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Turkey Christian Minorities

According to Turkish understanding are as minorities only the “non-Muslim minorities of Armenians, Greeks and Jews within the monarchical and theocratic structure of the Ottoman Empire as” were organized Nations “(millets)… and in Articles 37-45 of the Treaty of Lausanne are recognized as minorities. ”(Source: Memorandum from the Ministry of Foreign Affairs of the Republic of Turkey to the Vatican State Secretariat). In addition, there are also other Christian religious groups, for example Aramaic Christians, also called Arameans, who do not benefit from the special status.

Armenian minority

Genocide or deportation – opinions differ on the terminology. While the murder of hundreds of thousands of Armenians (estimates range from 300,000 – 1.5 million) by Ottoman troops during the course of the First World War (1915-1916) is clearly a genocide for many states, Turkey is having a hard time with it. In the historical consciousness of the Turks this process is called “resettlement” and negates the extent, the brutality and the intention of the violent action. Armenia is seen as an opponent who, with the help of Russia, has tried to endanger the unity of the Ottoman Empire through secession tendencies. In the right to self-defense and the need of an attacked state, Turkey legitimizes the procedure of murder, deportation, persecution and expropriation.

According to oxfordastronomy, there is more to this posture than the risk of losing face. With the processing of the events, the founding myth of the Turkish nation could be shaken. Because the officers and military involved in the atrocities may have assumed high duties and offices after the state was founded. What would happen if you had to prove self-interest to the founding heroes?

In any case, the number of Armenian citizens decreased continuously. Before the massacres and expulsions, about 2-2.5 million Armenians lived in the area of ​​the Ottoman Empire. Today there are still 60,000 to 70,000 Armenians in Turkey, most of them in Istanbul. There they have their own infrastructure with an Armenian Orthodox patriarchate, 42 own churches, 17 elementary schools, two high schools, a kindergarten, 53 community foundations and 2 hospitals. In addition, two Armenian-language daily newspapers and one weekly newspaper appear in Istanbul.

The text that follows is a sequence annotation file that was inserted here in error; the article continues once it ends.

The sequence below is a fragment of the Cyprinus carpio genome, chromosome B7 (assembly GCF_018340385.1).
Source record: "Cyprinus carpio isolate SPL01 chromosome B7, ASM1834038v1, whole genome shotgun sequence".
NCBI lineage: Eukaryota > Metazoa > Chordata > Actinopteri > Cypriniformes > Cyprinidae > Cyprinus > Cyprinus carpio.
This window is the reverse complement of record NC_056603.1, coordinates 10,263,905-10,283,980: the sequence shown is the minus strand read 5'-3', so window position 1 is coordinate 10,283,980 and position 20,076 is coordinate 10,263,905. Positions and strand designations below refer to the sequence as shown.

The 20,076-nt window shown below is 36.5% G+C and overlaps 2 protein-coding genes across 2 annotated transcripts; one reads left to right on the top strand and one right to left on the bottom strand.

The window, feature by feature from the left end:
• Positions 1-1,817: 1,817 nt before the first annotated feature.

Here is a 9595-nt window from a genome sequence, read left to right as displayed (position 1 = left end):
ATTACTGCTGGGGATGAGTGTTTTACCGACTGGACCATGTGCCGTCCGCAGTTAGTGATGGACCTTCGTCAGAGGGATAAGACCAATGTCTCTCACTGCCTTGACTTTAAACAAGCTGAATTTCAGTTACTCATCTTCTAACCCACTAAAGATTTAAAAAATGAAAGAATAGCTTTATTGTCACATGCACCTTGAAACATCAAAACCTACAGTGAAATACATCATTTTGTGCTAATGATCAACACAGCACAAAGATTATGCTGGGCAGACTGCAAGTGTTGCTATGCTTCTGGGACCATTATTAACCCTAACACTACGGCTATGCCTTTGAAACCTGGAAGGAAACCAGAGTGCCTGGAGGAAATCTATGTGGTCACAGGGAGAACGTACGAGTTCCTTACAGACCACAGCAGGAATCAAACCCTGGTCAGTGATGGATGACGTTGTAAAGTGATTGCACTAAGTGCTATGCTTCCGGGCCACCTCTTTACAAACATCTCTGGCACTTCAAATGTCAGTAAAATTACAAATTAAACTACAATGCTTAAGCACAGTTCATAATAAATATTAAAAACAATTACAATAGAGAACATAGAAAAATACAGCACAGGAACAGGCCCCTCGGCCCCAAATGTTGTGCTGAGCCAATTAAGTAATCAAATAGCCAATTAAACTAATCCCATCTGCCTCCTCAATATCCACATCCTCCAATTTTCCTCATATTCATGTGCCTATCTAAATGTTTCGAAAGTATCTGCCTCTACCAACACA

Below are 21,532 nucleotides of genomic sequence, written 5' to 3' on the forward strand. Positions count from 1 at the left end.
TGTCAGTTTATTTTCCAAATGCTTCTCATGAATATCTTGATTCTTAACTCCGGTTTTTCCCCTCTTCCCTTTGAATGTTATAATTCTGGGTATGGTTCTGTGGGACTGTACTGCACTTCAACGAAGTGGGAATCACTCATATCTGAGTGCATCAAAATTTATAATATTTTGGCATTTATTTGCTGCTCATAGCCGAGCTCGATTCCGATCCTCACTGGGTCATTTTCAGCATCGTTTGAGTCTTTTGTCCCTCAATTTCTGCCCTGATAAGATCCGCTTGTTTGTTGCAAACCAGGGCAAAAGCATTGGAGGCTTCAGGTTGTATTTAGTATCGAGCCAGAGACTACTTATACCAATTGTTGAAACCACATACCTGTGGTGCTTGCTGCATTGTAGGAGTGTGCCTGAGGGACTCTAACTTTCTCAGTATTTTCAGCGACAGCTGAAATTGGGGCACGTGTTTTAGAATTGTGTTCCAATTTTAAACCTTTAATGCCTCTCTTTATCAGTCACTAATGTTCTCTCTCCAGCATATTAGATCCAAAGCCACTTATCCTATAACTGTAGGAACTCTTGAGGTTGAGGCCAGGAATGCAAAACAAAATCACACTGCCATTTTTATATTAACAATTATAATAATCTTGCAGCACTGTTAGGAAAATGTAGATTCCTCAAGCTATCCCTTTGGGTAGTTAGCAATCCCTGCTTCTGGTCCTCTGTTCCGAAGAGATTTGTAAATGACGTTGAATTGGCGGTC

The subject has long been a taboo in Turkey. Anyone who commented on this was exposed to the risk of offending against Turkishness and ending up in prison. Since the murder of Hrant Dink in 2007, the editor of the Armenian newspaper Agos, there have been increasing voices calling for solidarity with the Armenian minority. The voices “We are Hrant Dink” can still be heard when numerous demonstrations against his murder by an ultra-nationalist Turk took to the streets. The processing began with a postcard exhibition that was sent to their family members at the time of the expulsion of the Armenians. Finally, another aspect has entered the public discussion. The forced Turkishization of mainly Armenian girls who were able to survive and who today report about it as grandmothers.

At the state level there was a long silence: no diplomatic relations and closed borders. Since a World Cup qualifier between the two countries, the ice age has at least thawed a little. It was decided to partially open the border and to form a joint historians’ commission to deal with the events. This process is currently on hold.

Greek Orthodox minority

The members of this religious community are known as rum (as Roman / Byzantine Greeks). At the end of the Ottoman Empire, the community was the second largest after the Turks themselves with 2.5 million members. According to estimates, only 2500-3000 Greeks still live in Turkey today, almost exclusively in Istanbul. Through population exchange, displacement and pogroms the Greeks preferred to leave the country. The legal status of the ecumenical patriarch of Istanbul, who as Primus inter Pares is head of the Orthodox world, is problematic. This is not recognized by Turkey. In their eyes he is only the head of the Greek Orthodox in Turkey. What plagues the religious community is the lack of young priests, because the training centers have been closed for decades and, according to Turkish law, all priests must be Turkish citizens. It is hoped that the seminary on Princes’ Island in the Marmara Sea will reopen as part of the EU accession reform. The community also has a cultural infrastructure such as churches, schools, children’s homes, community foundations, hospitals and newspapers.

Greek Orthodox minority in Turkey

The Jewish minority

For more than 500 years it has been settling in Turkish territory without any threat to its own existence. The community has a total of 20,000 people. The chief rabiner lives in Istanbul. There are synagogues, community foundations, schools, hospitals and old people’s homes.

The relationship with the Turkish majority population has long been very good, and the relations between Israel and Turkey were marked by cooperation in security policy, military and economic terms. The relationship has been fragile since the 2nd GAZA war in 2008/2009 and the military action against the ship convoy with aid deliveries for Palestine.